Talking to Someone with Dementia
Tips for Talking to a Loved One with Dementia
If you have a friend or loved one who is dealing with dementia, you know it can sometimes be challenging to carry on a conversation. Because patients with dementia are easily confused or distracted, it’s important to keep a few tips in mind to minimize frustration on their part.
After all, your goal is to keep your loved ones engaged, involved, and informed as much as possible.
Create a focused environment
Distractions can make it very difficult for dementia patients to follow and stay engaged in a conversation. If you can, find a place to chat with limited background noise. If you’re able to meet at home, make sure others who aren’t involved in the conversation remain in another room. In addition, it can be a good idea to turn off the TV or radio as a way to eliminate further distractions.
If your loved one is living in a personal care or memory care residence, shut the door to reduce noises from the hallway. Then, use simple techniques to get your loved one's attention and hold it.
● Call your relative by name. Don't become upset if he or she doesn't remember your name; just identify yourself and move on.
● Make eye contact and maintain it.
● Use a light touch on the shoulder,
forearm, or hand.
Pay attention to body language
When you’re communicating with someone, it’s always helpful to remember that words are only half of the conversation. Paying attention to body language, and using affirming body language of your own, can help with conversational gaps. Sit as closely as you comfortably can and use encouraging gestures lik
e nods and smiles. Pay attention to their body language too. If they’re tired or frustrated, you’ll be able to tell, and it might be a sign to cut your visit short.
Keep It Simple
Complex questions and difficult trains of thought can derail a conversation for someone with dementia. Keep your statements simple, and make sure you allow extra time for them to respond. If they’re having trouble understanding, be prepared to repeat and rephrase as necessary. If you aren’t sure what they said, repeat it back to them and ask for confirmation. Speak slowly and be sure the conversation moves at a pace that is comfortable for both of you.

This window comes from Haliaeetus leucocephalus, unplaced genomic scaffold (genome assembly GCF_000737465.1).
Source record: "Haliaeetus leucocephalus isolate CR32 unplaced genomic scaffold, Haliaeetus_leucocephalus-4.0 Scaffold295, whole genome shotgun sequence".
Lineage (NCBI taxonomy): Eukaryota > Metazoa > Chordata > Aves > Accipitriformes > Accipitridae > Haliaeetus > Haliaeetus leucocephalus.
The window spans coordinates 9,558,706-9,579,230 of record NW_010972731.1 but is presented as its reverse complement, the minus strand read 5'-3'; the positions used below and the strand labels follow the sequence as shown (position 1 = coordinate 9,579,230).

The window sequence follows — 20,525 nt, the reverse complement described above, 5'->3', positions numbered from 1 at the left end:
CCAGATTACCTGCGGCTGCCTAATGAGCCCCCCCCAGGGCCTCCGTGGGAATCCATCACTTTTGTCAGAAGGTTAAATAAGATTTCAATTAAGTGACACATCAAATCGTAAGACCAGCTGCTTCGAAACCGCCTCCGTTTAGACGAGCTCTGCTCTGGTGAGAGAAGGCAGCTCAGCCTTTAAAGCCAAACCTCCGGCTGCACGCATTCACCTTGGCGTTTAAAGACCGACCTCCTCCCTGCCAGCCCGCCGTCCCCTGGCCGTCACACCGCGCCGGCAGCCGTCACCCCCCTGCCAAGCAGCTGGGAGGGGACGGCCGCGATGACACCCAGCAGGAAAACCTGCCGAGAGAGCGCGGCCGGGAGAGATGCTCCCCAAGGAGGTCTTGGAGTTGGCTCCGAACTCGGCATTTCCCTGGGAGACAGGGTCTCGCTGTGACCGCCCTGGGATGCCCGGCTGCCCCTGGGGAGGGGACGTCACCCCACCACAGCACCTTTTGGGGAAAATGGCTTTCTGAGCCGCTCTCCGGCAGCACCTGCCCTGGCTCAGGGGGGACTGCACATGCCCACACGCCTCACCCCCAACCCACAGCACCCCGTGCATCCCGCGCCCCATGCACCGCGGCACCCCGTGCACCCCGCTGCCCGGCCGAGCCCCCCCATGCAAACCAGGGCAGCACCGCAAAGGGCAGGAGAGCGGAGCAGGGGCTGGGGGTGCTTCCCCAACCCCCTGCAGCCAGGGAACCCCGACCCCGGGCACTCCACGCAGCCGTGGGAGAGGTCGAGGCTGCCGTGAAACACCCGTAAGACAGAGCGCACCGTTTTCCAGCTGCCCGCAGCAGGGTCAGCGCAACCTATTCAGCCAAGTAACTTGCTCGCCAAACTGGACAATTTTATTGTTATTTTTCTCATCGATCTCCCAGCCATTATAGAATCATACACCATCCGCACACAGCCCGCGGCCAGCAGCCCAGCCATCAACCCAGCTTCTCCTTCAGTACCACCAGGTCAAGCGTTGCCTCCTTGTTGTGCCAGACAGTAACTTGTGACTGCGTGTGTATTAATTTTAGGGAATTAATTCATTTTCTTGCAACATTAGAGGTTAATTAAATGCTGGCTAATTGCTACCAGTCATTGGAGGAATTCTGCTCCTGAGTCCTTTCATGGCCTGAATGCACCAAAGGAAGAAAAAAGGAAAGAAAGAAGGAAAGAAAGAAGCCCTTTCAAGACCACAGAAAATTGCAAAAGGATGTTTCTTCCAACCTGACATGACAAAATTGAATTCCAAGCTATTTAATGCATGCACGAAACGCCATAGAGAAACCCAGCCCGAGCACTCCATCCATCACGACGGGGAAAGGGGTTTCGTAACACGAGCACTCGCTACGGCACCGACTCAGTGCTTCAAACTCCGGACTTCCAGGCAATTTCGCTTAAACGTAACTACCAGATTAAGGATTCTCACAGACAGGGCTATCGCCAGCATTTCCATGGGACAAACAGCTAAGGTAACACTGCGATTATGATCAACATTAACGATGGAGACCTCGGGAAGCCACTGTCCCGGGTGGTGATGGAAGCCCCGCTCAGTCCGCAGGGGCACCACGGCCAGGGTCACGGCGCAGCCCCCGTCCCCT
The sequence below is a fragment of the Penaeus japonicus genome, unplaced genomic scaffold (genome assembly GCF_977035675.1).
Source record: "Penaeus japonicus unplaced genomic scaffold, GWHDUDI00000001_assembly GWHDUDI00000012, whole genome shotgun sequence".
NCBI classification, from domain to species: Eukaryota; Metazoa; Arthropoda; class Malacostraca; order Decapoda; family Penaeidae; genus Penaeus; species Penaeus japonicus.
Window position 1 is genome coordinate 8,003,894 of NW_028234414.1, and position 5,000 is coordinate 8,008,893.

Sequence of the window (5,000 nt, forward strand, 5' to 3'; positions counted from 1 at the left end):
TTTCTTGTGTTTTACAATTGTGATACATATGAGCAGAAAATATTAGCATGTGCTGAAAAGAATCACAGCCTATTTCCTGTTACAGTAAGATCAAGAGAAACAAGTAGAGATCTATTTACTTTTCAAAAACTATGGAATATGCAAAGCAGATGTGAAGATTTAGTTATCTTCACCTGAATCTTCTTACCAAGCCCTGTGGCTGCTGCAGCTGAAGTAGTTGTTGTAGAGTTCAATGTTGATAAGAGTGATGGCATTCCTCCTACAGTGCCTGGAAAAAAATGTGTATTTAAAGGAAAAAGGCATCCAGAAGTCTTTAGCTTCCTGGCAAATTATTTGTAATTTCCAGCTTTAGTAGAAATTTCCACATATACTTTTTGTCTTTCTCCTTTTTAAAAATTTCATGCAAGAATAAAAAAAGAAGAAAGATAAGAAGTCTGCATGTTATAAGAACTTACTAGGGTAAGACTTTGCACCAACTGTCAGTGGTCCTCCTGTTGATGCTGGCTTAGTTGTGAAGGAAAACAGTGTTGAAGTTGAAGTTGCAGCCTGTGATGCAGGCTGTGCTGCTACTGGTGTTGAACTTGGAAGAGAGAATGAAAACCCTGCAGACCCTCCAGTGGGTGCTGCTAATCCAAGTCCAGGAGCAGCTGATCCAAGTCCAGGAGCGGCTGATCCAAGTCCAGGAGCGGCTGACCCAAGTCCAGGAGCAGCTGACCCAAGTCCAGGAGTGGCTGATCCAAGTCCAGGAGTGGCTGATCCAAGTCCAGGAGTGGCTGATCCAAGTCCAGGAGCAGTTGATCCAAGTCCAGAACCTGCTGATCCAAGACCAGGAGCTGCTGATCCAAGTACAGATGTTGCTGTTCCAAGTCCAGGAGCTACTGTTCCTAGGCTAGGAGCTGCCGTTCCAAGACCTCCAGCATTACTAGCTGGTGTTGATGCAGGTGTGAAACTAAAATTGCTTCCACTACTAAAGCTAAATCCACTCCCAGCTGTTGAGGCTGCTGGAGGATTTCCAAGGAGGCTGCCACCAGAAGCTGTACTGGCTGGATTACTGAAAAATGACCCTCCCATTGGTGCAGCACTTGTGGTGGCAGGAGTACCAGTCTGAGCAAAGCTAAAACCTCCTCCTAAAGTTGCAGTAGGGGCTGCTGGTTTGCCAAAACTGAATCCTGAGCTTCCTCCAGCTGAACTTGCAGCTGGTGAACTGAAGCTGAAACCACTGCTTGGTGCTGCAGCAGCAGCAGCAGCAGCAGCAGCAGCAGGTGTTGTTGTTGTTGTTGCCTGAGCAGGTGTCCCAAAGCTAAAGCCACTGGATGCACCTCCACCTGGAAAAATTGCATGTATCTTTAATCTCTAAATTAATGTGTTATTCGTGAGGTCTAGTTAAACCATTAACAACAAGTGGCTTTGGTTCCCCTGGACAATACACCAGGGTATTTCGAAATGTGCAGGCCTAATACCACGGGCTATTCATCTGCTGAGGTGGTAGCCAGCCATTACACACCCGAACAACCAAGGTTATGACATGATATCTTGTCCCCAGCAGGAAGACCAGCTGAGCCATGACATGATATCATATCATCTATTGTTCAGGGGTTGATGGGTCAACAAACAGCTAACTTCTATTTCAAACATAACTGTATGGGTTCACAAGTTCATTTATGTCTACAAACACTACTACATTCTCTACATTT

People with dementia may have difficulty retaining information during an extended conversation. Avoid using vague references to minimize possible confusion. For example, refer to individuals by their names rather than “he,” “she,” or “they.” Mention events as specifically as possible. Rather than reference “the game,” use more precise language such as “Jason’s soccer game last week.” By being more specific, you allow your loved one to focus on the topic rather than becoming distracted by trying to recall who “he” is.
Pay attention to what works
Dementia affects everyone differently, so there is no one-size-fits-all method for communicating with someone who has it. Instead, experts recommend keeping track of what works. Is it easier for your loved one to focus in the morning than at night? Do certain prompts help, like photos or starter phrases? Talk to others who communicate with them too, and share tips and ideas as appropriate.
Consider a change in living arrangements
If your loved one is living alone or in assisted living with dementia, it may be time to consider transitioning to more specialized care designed for patients with dementia. You can learn more about the specialized memory care available at Crimson Village – as well as our amenities, floor plans, and medical support available – by contacting our helpful team members by email at firstname.lastname@example.org or by phone at 205-632-6699 to discuss your specific needs.